¦  1 ¦    1 ¦ 1    ¦    1 ¦
¦  2 ¦    2 ¦ NULL ¦    2 ¦
¦  4 ¦    4 ¦ 0    ¦    4 ¦
¦  5 ¦    5 ¦ 5    ¦    5 ¦
+-------------------------+

One possible approach is to unpivot before performing a full join:

WITH 
    UT1 AS
    (
        -- Unpivot T1
        SELECT
            u.pk,
            u.cname,
            u.cvalue
        FROM dbo.T1 AS t
        UNPIVOT (cvalue FOR cname IN (col1, col2, col3)) u
    ),
    UT2 AS
    (
        -- Unpivot T2
        SELECT
            u.pk, 
            u.cname,
            u.cvalue
        FROM dbo.T2 AS t
        UNPIVOT (cvalue FOR cname IN (col1, col2, col3)) u
    )
SELECT
    pk = ISNULL(UT1.pk, UT2.pk),
    column_name = ISNULL(UT1.cname, UT2.cname),
    old_value = UT1.cvalue,
    new_value = UT2.cvalue
FROM UT1
FULL JOIN UT2
    ON UT2.pk = UT1.pk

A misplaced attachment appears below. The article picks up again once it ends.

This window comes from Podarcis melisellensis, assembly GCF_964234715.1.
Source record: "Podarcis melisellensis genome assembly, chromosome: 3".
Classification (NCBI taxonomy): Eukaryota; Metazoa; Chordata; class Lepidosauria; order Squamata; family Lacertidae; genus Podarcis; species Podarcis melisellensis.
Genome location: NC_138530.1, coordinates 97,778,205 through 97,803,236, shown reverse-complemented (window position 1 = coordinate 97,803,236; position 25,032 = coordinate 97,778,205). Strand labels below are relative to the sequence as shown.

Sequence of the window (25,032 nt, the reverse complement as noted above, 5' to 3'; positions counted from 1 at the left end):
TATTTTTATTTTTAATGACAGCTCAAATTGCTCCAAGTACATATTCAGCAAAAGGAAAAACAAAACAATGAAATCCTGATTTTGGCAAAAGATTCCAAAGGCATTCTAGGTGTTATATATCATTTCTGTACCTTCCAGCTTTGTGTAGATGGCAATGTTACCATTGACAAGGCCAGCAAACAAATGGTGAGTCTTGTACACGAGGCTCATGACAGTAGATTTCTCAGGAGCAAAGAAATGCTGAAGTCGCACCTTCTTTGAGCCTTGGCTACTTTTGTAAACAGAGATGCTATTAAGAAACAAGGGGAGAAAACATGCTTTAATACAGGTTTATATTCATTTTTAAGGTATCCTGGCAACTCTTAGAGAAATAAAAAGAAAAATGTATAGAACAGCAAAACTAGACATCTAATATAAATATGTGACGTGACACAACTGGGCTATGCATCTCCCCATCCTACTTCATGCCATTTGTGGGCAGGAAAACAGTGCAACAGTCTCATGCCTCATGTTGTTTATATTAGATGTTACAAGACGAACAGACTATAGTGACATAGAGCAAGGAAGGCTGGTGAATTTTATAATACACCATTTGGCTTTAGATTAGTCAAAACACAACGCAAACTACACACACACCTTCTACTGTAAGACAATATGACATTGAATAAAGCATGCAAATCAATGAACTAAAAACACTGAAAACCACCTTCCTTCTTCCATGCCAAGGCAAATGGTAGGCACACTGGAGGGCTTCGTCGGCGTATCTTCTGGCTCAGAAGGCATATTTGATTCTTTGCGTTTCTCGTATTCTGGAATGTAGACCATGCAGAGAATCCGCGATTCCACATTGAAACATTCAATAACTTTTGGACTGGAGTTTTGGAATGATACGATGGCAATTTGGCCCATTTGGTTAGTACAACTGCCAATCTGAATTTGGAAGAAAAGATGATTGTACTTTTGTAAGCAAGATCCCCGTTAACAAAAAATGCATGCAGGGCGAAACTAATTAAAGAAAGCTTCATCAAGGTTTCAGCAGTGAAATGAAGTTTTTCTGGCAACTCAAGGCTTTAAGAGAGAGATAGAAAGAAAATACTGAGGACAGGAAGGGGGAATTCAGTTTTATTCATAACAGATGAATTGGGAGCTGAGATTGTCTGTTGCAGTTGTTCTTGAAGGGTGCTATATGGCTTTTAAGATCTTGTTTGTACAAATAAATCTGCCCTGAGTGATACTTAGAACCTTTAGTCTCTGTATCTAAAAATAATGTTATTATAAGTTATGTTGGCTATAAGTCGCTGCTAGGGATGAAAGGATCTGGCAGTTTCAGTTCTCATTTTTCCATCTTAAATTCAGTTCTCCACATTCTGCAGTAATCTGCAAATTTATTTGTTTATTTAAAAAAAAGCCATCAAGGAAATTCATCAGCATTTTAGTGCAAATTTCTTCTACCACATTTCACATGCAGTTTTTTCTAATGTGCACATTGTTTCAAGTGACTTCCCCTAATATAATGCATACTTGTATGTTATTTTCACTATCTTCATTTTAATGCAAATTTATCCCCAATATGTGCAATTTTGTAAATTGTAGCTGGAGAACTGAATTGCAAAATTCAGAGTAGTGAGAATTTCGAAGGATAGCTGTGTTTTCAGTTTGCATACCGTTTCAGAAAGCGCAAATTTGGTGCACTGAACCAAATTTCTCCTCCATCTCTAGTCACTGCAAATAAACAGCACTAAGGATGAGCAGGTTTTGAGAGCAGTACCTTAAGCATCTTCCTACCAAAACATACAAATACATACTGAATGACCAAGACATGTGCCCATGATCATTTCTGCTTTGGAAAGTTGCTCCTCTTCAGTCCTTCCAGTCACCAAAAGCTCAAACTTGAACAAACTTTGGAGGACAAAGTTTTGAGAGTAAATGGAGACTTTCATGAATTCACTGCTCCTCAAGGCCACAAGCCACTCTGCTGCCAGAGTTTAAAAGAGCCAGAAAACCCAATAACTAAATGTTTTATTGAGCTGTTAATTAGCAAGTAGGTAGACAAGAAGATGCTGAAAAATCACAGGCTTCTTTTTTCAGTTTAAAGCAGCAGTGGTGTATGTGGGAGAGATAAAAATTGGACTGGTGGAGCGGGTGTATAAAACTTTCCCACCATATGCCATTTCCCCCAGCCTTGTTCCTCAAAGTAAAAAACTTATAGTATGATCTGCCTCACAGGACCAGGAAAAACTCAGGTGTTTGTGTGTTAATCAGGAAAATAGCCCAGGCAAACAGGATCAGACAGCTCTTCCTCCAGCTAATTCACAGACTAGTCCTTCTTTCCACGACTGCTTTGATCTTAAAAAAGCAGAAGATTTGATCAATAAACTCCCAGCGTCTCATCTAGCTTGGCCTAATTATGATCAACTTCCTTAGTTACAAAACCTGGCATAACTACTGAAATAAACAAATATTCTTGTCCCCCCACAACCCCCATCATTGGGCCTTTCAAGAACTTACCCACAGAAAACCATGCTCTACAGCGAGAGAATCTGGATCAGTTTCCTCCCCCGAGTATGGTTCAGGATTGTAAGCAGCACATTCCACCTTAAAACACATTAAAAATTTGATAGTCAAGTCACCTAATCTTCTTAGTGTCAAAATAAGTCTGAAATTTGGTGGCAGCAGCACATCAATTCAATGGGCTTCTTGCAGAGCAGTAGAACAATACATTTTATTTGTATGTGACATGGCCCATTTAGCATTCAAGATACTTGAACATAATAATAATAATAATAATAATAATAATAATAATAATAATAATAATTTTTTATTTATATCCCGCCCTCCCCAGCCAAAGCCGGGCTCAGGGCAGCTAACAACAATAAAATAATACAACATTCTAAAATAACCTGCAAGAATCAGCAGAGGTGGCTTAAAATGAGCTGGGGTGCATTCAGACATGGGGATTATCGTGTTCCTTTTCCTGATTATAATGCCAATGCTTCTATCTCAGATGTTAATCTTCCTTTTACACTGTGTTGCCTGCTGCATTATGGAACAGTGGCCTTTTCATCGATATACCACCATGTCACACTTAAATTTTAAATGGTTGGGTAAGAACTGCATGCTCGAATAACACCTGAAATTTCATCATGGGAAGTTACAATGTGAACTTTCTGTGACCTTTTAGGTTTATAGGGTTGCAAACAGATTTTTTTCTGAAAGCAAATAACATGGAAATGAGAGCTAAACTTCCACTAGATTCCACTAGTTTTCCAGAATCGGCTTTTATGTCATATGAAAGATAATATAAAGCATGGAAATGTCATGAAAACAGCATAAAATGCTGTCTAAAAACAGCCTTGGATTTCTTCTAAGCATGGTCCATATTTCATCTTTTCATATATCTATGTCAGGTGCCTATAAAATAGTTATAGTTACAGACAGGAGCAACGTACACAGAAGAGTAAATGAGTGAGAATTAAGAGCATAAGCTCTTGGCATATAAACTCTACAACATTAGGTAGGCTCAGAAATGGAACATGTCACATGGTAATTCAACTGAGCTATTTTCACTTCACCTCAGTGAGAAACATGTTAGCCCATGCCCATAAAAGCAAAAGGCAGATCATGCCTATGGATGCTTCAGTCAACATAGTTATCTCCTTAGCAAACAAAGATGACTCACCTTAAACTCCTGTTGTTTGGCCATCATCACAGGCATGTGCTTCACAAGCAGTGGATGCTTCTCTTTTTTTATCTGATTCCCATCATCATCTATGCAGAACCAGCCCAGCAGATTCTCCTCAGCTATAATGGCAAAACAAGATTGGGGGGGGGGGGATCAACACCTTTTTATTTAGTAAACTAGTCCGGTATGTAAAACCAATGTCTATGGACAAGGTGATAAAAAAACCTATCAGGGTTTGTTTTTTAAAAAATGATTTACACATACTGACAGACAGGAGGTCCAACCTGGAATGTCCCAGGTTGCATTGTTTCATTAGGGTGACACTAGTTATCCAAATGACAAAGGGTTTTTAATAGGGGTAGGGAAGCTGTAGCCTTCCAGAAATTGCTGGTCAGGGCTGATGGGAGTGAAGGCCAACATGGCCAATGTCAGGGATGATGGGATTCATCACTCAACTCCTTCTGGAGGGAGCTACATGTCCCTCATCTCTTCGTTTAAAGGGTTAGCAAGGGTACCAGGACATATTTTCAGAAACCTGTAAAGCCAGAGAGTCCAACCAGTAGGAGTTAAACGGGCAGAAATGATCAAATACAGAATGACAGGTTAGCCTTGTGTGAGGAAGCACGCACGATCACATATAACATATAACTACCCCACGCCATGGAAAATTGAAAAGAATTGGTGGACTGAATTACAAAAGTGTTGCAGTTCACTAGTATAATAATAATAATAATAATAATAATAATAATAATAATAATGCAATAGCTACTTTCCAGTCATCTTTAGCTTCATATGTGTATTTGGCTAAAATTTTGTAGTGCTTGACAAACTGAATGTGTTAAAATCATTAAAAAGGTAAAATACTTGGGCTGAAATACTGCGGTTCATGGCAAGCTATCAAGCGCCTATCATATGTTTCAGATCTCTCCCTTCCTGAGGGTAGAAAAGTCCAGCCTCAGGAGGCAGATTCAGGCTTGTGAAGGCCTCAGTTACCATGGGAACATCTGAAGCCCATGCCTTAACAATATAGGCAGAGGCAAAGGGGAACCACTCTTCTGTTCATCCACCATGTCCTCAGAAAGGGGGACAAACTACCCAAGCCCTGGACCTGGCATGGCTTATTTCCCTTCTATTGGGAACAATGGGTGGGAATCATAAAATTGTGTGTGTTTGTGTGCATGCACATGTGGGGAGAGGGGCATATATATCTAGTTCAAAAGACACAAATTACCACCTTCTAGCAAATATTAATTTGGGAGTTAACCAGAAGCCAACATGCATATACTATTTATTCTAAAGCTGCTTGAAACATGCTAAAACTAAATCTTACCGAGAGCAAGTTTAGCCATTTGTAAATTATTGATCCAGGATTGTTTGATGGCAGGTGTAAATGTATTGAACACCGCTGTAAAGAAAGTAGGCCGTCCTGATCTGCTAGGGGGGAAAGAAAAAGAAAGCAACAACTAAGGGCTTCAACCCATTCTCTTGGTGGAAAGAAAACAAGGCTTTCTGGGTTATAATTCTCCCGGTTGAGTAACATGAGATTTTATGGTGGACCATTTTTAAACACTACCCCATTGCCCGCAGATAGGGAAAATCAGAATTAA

AND UT2.cname = UT1.cname
WHERE 
    NOT EXISTS (SELECT UT1.* INTERSECT SELECT UT2.*);

This code is much more compact, and easily extensible by adding column names to the UNPIVOT list. The output for the test data shown previously is:

+------------------------------------------+
¦ pk ¦ column_name ¦ old_value ¦ new_value ¦
¦----+-------------+-----------+-----------¦
¦  1 ¦ col1        ¦ NULL      ¦ 1         ¦
¦  4 ¦ col2        ¦ 4         ¦ 0         ¦
¦  5 ¦ col1        ¦ NULL      ¦ 5         ¦
¦  5 ¦ col2        ¦ NULL      ¦ 5         ¦
¦  5 ¦ col3        ¦ NULL      ¦ 5         ¦
¦  3 ¦ col2        ¦ 3         ¦ NULL      ¦
¦  3 ¦ col1        ¦ 3         ¦ NULL      ¦
¦  3 ¦ col3        ¦ 3         ¦ NULL      ¦
+------------------------------------------+

The unfortunate aspect of query processing I mentioned earlier means that a sort is required before the merge join. Depending on your hardware, you might find that OPTION (HASH JOIN, LOOP JOIN) produces a more efficient execution plan.